The document is witnessed by Robert Britiffe. What happened to Mary is not known but Nicholas Gotts's family must have retained his share of the land because in 1695 Nicholas Gotts junior of North Walsham sold to Peter Drury a tailor. Peter Drury died and Probate of his will was granted on July 20 th 1705 for the benefit of widow Elizabeth. In this will, as in Edmond Brightman’s will, the legacies have to be paid “within the south porch of the Parish Church of Hempstead.''

The Drury Executors held the land for fourteen or so years and then sold to James Tower the younger of Edgefield - the son of the money lender who had apparently foreclosed on the unfortunate widow Mary Brightman in 1694.
Hempstead, A Norfolk Village - Robin Carver, 2000


(The deeds and documents from 1684 to 1695 must be full of interest to someone capable of reading all of them and understanding the nuances. Anyone would be bemused by such expressions (as appear in Owen Gotts’ conveyance to Edmond Brightman) as “Freeholds, Charterholds, Copyholds, Customaryholds.” One day a serious historian should look again at these documents.)

James Tower's Will of February 12th 1742 was that of a rich man. He left money to the poor of Hempstead, Edgefield and Oulton and more money towards the building of the “Meeting” at Oulton (the present day Oulton Chapel) and also the Guestwick “Meeting”. James Tower left money to relatives, one of whom was another baker who lived in Cley.

Brownwood Farm was left to John Clarke son of his ''Kinsman James Clarke''. For life and then to Mary Clarke, John’s sister. John Clarke was a minor and the Archdeacon of Norwich on December l2th 1743 appointed his father James as his “Guardian Tutor and Curator”. There was something odd about John since he was described as being ''about fifteen years of age'' and then seemingly died young.

Mary Clarke married ''Benjamin Wrench, Clerk”. The Wrenches had a daughter, Mary Wrench, who (presumably after her mother’s death) was admitted by Copy of the Court Roll to the copyhold part of the land by the General Court Baron of the two Hempstead manors on November 19th 1782.

Mary had a brother, Jonathan (one wonders why it was not he who inherited), who was a farmer at Morston. Mary, who lived at Briston, borrowed £488 from her brother secured on the farm. On July 8th 1789 Jonathan wanted his money back, so Mary borrowed £500 from a widow Martha Davey of Great Ryburgh at interest payable at 4½%.

Soon afterwards Mary married John Woods of Edgefield. Having now no need of a house of her own she and her new husband granted a lease of the farm for 19 years from old Michaelmas Day 1790 to John Dagless at £35 10/- a year.
Hempstead, A Norfolk Village - Robin Carver, 2000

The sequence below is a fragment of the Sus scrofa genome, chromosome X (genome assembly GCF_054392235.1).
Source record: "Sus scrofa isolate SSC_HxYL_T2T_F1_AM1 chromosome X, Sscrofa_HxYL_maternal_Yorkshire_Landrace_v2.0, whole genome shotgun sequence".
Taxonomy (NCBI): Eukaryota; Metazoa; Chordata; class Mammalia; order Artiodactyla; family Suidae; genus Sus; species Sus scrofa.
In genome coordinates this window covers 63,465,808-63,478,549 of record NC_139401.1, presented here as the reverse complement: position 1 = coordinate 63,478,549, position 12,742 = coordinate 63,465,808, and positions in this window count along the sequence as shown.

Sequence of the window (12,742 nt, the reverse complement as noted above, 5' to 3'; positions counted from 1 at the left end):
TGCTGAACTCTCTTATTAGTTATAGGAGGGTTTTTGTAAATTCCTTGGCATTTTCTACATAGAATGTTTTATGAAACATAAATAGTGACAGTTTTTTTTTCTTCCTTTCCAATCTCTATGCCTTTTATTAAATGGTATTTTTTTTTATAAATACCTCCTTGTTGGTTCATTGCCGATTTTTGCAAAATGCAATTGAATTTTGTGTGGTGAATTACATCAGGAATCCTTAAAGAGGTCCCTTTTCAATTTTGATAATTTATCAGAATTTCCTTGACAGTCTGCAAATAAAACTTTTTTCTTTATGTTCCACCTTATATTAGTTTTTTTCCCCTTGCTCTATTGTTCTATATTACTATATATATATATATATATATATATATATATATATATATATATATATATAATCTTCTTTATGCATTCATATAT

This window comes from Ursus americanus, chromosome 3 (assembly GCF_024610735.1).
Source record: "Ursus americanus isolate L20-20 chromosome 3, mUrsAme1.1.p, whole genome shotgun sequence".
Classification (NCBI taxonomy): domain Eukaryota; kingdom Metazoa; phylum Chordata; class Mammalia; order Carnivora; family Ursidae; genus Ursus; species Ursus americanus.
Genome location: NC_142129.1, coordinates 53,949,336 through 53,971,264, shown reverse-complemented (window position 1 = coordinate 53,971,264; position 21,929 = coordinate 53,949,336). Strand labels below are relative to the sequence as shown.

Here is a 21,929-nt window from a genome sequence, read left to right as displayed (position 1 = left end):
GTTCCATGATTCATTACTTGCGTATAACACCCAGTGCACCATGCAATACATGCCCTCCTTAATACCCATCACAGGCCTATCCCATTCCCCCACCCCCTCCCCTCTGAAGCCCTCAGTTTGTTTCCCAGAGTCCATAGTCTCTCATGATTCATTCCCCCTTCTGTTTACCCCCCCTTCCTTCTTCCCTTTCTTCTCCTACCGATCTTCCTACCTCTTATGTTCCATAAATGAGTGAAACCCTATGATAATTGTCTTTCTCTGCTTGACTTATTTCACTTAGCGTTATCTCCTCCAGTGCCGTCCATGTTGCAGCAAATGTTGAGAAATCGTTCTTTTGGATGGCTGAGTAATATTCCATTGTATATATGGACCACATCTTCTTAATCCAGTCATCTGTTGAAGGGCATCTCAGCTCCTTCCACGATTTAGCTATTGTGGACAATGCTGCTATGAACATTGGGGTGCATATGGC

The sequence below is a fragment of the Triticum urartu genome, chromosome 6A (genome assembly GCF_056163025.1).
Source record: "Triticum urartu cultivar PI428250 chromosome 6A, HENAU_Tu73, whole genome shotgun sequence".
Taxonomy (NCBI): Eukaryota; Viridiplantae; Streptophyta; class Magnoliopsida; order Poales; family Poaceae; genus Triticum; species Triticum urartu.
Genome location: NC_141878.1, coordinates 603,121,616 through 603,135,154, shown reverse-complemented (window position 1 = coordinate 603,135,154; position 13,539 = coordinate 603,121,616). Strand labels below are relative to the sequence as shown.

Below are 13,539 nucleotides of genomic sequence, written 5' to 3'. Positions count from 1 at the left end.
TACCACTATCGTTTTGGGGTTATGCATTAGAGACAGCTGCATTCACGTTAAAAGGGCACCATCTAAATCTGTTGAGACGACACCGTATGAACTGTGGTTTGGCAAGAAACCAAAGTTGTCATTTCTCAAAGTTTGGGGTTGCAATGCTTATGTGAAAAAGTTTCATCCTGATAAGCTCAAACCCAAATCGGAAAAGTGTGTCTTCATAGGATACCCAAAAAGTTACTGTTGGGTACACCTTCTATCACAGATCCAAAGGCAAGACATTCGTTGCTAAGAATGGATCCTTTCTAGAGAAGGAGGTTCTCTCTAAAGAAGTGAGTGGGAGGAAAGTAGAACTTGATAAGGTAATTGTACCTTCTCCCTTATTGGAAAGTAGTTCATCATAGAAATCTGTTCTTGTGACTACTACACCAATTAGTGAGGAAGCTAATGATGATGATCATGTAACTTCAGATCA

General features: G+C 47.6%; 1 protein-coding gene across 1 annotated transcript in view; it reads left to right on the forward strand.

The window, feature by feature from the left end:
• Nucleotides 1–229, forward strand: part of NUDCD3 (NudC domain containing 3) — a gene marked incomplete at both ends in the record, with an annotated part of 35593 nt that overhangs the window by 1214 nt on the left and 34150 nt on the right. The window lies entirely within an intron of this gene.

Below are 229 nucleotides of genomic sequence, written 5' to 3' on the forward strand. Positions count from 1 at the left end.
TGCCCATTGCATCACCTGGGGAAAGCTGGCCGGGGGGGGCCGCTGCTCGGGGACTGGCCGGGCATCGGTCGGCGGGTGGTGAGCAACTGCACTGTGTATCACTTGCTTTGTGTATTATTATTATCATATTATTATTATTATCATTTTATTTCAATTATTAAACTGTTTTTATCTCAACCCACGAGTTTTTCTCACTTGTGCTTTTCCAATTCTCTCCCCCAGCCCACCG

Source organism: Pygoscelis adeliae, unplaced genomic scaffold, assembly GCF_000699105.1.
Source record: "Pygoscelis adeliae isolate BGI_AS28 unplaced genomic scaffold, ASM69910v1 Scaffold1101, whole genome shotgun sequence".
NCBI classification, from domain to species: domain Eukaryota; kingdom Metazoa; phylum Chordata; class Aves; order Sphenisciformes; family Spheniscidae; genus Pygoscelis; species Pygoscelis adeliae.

A document dated September 25th 1785 indicates that the farm consisted of

A
R
P
Copyhold land - Losehall
2
1
37
Copyhold land - Netherhall 18 3
0
Freehold Buildings & land 29 0
0
-----------
49 4 37
John Dagless fell on hard times and failed to pay his rent and on February 24th 1792 had to acknowledge he owed his landlords no less than £123 10/-. He agreed to pay this off by yearly payments of £3 5/- additional to his rent. Farming must have been very depressed at that time for Mr and Mrs Woods to accept that their debt could not be repaid except by small instruments over nearly forty years.


On October l795 the Weeds had had enough and by a series of complicated documents sold the farm (with Dagless still in occupation) to Francis Johnson Farmer of Cley for £1000 who held it in trust for his son William. At the same time Martha Davey's mortgage was assigned to Israel Winn, Miller of Binham, and in part to John Brereton of Brinton.

William Johnson actually took up his copyhold tithe in October 1796.
In 1816 it was recorded by the Lords of the (two) manors, Hudson Gurney and Richard Hanbury Gurney, that William Johnson had died, that “Widow Dagless'' was now in occupation and that William had left his Hempstead property to his daughter Frances, by then wife of Corbett Cooke of Cley.
In 1815 the Edgefield Enclosure Award awarded Frances Cooke three acres on the Edgefield side of the stream which comprises the parish boundary.

Frances Cooke never lived in the house and on January 1st 1830, still described as being “of Cley'' and a widow, passed legal ownership of the farm to John Francis Johnson of Salthouse (perhaps a brother? ) and the Rev. John Buck as trustees. The occupant of the farm was then William Ellis.

The reason for this gift by a rich widow was simply the family need to protect her property on the occasion of her proposed second marriage to Mr Charles Buck (perhaps in brother of the trustee John Buck). At that time a woman's unencumbered property became property of her husband on marriage.

The Deed of Settlement is a magnificent document under which Frances' son, Corbett Johnson Cooke, and her daughter, Hannah Stuart Cooke, would benefit after her death. However she survived her second husband and the farm was seemingly appointed back to her because it passed under her will dated February 19th 1858 . Her executors, (her son Corbett Johnson Cooke who was the local doctor in Cley and her son-in-law Charles Temple) sold the farm to Robert Bond for £1750 in 1867.

In the 1841 Tithe Map the agricultural tenant is shown as Mr Jeremiah Bond. Presumably Mr Robert Bond was his son and successor.
Hempstead, A Norfolk Village - Robin Carver, 2000